Triptych (Triptyque)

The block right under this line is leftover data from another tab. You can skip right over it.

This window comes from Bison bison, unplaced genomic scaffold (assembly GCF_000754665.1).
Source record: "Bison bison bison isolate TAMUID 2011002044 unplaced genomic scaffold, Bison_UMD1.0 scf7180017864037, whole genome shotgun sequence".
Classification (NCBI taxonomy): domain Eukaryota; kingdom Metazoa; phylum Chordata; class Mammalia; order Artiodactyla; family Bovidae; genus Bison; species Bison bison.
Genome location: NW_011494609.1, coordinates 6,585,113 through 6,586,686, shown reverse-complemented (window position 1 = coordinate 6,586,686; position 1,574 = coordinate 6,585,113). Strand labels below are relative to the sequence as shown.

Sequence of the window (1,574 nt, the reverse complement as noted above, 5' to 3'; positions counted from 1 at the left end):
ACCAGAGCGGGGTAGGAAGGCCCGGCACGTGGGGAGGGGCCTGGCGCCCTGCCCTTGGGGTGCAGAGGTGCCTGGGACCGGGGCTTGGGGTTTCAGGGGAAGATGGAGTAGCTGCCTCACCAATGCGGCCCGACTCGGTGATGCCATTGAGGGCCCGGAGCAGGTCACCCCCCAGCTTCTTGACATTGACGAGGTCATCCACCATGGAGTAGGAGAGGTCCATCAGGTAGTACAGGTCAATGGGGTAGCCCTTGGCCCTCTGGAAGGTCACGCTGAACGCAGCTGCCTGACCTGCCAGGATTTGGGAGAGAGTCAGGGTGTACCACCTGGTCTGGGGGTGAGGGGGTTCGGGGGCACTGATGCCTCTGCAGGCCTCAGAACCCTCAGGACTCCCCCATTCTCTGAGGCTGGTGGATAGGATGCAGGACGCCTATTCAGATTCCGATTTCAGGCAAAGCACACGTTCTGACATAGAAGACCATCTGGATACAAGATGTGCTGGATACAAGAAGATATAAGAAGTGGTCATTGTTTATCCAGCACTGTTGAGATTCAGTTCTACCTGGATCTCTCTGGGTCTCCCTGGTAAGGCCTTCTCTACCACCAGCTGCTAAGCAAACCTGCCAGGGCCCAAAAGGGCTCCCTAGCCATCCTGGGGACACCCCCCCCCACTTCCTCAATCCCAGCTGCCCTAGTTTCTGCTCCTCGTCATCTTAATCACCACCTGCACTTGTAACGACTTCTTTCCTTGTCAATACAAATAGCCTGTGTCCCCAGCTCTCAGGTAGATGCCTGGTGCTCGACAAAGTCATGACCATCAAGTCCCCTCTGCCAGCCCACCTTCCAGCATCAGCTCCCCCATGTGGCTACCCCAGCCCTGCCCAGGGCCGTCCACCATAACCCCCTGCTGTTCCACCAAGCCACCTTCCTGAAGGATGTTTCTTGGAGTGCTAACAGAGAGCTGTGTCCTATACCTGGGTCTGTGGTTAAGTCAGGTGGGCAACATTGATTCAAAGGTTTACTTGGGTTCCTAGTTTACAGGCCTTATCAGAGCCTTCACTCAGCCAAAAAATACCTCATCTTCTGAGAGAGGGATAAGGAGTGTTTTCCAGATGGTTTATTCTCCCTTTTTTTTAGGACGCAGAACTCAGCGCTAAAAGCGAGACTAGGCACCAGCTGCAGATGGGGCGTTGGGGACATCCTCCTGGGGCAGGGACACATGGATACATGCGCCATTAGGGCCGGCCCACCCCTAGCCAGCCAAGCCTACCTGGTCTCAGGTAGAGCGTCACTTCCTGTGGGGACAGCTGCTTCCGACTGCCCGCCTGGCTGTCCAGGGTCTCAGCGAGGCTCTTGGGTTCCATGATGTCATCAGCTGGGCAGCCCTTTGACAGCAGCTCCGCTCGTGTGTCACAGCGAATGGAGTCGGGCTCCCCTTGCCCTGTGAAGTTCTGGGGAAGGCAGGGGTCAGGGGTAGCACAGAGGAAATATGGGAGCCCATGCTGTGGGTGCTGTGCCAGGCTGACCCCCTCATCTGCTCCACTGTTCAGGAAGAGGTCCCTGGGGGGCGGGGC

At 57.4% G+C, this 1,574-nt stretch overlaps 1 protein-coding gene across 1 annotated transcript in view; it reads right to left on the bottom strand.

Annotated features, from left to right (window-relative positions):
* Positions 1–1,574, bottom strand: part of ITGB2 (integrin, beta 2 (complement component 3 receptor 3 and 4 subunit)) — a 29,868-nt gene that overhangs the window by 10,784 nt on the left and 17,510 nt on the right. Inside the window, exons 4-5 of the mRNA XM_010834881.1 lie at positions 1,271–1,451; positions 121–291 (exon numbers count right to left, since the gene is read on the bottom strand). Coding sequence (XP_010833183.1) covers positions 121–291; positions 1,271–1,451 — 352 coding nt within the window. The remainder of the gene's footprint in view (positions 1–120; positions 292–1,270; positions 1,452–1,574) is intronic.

Triptyque turns Robert Lepage’s multi-media stage marathon ‘Lipsynch’ into a cinematic meditation on the influence of language and voice(s) on the destinies of three people. In Québec, Michelle leaves a psychiatric clinic and returns to her work in an antiquarian bookstore which subsequently becomes a space for her inner voices. In London, a German neurologist meets Michelle’s sister, Marie, a jazz singer whose ability to speak is jeopardised by a brain tumour. Marie is one of Thomas’ last patients. He is suffering from a hand tremor – the result of a taxing marriage. Back home in Montreal, Marie starts a new life together with Thomas. With the aid of dubbing actors and Super-8 footage of her late father, she begins obsessively to retrieve her forgotten memory of his voice. Lepage’s and Pires’ blend of powerful visual fantasies and impressive close-ups succeed in creating a compelling cinematic work that is full of charm and is as puzzling as the contours of the human brain they would appear to see in Michelangelo’s images of creation in the Sistine Chapel. [Synopsis courtesy of Berlinale]